Why is science important?
Some people think science is all about wild-haired, bespectacled geeks in lab coats, holding beakers and marvelling at their latest fantastic breakthroughs. Then there are the people who believe it to be some sort of church, where immutable truths are held in sacred reverence. Many consider it to be just a type of opinion, prone to change its mind with the same regularity as teenage fashion. In the worst case, it is condemned as an enterprise of pure evil, determined to foist dangerous chemicals, foods and drugs on a compliant public. All of these are lazy, small minded caricatures of what science is.
Put simply, science is about trial and error. Scientists test ideas against reality; dumping the failed ideas and retaining the successful ideas for further scrutiny. Ideas that survive multiple, repeated testing gain greater validity. Over time, the best ideas become part of the consensus of knowledge that helps us understand the world and Universe we live in. While all this knowledge is provisional, and subject to change with further evidence and testing, many of the best ideas are doggedly persistent, retaining their power and validity after many decades, and even centuries, of close examination. Gravitation and Evolution by Natural Selection are two of the more notable examples.
This process of trial and error is familiar to us all. Computer programmers, debugging thousands of lines of code, understand it only too well. Businesses test competitive strategies, rejecting ones that don’t add to the bottom line. Plumbers, bricklayers and carpenters rely on the fruits of hundreds of years of reality testing, every time they build a house. We eat mushrooms, salad leaves and shellfish, safe in the knowledge that someone, some time in the past, tried them, liked them, didn’t die of poisoning, and told others what they had just eaten. Science is all this, and more. Over the years, it has become very sophisticated in how it can tease out the best approaches from a vast array of flawed ideas.
Science is important because it tells us how things work. Often, it can explain why they work. So, when it comes to explaining something like why vaccines are today used against measles, the trained eye can explain it not only from longitudinal studies on the effectiveness and safety of vaccines, but also though an understanding of the mechanisms of the human immune system and the measles virus itself. Even if there is a lot more to discover, as in the cases of autism and cancer, science can provide a sense of what is known so far and what is yet to be discovered.
Science is furthermore important because it also tell us what doesn’t work and the reason why this might be so. So when crystal healers tout their garnets and quartzes as cures for depression, or when homeopaths claim that their sugar pills have medicinal properties, we can reliably challenge their assertions. Pseudo-scientific (“false scientific”) claims like this fly in the face of physics, biology and everything we know about physiology and mental health.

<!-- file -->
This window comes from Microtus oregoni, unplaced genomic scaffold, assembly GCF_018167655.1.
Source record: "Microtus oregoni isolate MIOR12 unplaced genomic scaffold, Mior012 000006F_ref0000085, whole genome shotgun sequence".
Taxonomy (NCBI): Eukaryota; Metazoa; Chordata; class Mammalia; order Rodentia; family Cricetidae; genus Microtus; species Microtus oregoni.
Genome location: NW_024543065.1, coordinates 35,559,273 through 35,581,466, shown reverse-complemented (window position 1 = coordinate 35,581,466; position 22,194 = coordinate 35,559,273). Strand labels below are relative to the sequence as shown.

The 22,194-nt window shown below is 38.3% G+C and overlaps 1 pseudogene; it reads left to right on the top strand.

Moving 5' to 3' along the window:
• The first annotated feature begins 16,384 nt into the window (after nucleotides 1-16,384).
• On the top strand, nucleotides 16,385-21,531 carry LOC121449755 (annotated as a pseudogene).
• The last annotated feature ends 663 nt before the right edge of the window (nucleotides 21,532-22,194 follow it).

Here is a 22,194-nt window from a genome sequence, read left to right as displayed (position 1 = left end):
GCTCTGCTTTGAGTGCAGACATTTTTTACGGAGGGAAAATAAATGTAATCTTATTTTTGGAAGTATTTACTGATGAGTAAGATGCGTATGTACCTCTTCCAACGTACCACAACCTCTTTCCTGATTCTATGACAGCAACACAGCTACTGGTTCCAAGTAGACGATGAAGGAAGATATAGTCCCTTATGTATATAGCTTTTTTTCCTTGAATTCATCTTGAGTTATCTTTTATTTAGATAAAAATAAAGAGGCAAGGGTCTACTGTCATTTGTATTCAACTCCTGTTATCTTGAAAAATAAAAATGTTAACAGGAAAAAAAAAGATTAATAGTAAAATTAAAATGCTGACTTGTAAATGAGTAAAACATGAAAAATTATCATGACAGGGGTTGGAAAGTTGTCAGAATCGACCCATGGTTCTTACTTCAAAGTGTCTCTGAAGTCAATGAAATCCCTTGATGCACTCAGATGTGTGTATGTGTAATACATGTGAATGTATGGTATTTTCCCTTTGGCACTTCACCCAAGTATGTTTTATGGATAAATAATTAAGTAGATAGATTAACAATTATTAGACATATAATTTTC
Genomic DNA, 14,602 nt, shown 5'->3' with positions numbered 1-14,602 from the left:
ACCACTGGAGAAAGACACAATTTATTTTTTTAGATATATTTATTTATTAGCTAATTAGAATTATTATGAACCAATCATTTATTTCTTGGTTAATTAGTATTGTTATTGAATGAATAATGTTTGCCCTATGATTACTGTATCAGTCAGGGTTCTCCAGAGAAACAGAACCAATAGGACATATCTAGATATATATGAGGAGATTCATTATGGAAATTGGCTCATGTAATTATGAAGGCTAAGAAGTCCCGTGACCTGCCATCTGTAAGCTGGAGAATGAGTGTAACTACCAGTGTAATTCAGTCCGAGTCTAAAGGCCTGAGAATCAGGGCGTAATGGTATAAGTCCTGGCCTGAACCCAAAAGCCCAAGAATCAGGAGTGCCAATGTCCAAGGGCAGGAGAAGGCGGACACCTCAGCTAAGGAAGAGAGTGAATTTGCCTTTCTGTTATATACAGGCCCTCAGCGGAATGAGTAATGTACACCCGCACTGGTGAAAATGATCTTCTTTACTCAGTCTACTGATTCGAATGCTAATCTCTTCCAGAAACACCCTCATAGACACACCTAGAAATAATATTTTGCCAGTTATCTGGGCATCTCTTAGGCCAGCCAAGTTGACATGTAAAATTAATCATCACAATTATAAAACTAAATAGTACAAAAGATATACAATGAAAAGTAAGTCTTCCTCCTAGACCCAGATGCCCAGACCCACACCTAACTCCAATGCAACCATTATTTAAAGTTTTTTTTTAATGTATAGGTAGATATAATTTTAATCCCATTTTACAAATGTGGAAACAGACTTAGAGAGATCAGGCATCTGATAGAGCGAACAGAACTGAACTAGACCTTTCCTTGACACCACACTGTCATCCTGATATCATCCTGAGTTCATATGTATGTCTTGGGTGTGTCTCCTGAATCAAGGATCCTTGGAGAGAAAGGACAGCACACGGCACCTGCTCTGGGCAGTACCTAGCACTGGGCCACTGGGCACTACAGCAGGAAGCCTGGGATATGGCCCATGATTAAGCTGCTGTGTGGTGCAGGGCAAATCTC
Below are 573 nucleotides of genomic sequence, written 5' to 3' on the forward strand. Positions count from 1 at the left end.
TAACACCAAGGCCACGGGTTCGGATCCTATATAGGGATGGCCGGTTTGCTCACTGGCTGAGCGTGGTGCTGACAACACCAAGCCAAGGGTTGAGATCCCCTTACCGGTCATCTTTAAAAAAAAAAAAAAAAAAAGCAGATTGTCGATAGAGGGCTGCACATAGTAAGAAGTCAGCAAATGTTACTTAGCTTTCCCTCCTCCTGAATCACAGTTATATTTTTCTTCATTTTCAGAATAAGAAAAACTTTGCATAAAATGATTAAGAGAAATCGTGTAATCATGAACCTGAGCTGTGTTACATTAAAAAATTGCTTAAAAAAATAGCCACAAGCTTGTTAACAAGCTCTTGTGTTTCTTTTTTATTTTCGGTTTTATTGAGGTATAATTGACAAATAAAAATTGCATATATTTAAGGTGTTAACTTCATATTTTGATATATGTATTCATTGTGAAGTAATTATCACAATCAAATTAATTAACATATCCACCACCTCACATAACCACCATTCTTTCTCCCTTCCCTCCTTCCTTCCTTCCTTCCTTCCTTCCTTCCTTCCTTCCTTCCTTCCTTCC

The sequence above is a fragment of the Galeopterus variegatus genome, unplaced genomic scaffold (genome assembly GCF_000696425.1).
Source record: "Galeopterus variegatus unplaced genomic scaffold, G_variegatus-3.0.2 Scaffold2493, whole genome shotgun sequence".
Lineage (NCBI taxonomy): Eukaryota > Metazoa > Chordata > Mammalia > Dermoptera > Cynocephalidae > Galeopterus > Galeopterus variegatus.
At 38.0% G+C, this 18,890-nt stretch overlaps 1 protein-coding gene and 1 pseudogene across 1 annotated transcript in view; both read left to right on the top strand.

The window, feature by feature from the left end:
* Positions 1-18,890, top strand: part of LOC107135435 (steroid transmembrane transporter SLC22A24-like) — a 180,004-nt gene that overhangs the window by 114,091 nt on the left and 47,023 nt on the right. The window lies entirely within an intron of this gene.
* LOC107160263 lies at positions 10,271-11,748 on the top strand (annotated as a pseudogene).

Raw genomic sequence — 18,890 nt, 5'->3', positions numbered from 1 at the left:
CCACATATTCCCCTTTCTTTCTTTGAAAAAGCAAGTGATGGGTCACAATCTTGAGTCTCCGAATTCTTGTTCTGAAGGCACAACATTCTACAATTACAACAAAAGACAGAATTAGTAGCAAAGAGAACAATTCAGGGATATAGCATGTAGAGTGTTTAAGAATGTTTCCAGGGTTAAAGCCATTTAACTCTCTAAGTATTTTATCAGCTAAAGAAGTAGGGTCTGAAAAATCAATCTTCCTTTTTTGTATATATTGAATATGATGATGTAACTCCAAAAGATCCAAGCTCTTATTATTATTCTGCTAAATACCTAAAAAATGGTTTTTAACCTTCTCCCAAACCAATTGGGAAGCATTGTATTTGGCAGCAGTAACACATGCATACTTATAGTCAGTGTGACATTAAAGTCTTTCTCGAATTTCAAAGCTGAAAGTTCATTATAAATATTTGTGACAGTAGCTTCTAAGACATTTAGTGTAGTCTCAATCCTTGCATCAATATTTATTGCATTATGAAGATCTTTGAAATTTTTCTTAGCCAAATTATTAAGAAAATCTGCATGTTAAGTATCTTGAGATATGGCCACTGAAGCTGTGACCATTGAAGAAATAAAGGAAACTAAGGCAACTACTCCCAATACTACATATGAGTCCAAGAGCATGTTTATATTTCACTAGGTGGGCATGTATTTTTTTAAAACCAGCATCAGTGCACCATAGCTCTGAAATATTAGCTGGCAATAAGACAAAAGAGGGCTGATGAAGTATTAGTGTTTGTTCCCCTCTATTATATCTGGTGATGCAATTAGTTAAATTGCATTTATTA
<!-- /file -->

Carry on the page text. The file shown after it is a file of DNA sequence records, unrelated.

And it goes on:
One wonderful thing about science is the many surprising insights that have been made about the nature of the world around us. Discoveries such as DNA, quantum mechanics, electromagnetism and relativity – to name but a few – have revolutionised our understanding of the world while driving massive improvements in technology and the world economy. We need to keep in mind that without science, such discoveries would never have been made.
Science can also provide the most useful hints toward future discoveries, cures and treatments. The knowledge already built up leads to interesting pathways deserving of further research, and from this, real breakthroughs may arise. Without such a starting point, we are unlikely to make much progress in fields such as cancer control, neurological disorders, climate change and the many other problems of our times. To propose and promote solutions in such areas while remaining ignorant of existing knowledge about the problem is foolish in the extreme.
There is an integrity to science. Despite many different political systems around the world, there is no “Islamic science”, or “Eastern science” – it’s just science. The same methods are taught in science classes everywhere there is a commitment to good education. And despite many attempts by politicians and charlatans to interfere with the scientific process for their own ends, it stands firm, even if this means loss of funding and favour. This is particularly the case in the environmental debates of the present time.
For these and other reasons, science is worth promoting and defending. Many groups seem intent to promote anti-scientific agendas, or, more usually, cherry picking the bits of science they like, while rejecting outright the bits that don’t conform to their ideologies. It’s difficult to be blasé when confronted with such opposition. A lessening of the value of science, in our classrooms and public spaces, is ultimately a rejection of what we have learned as a species. It debases a process of inquiry that has served us so well in the past and should continue to do so in the future.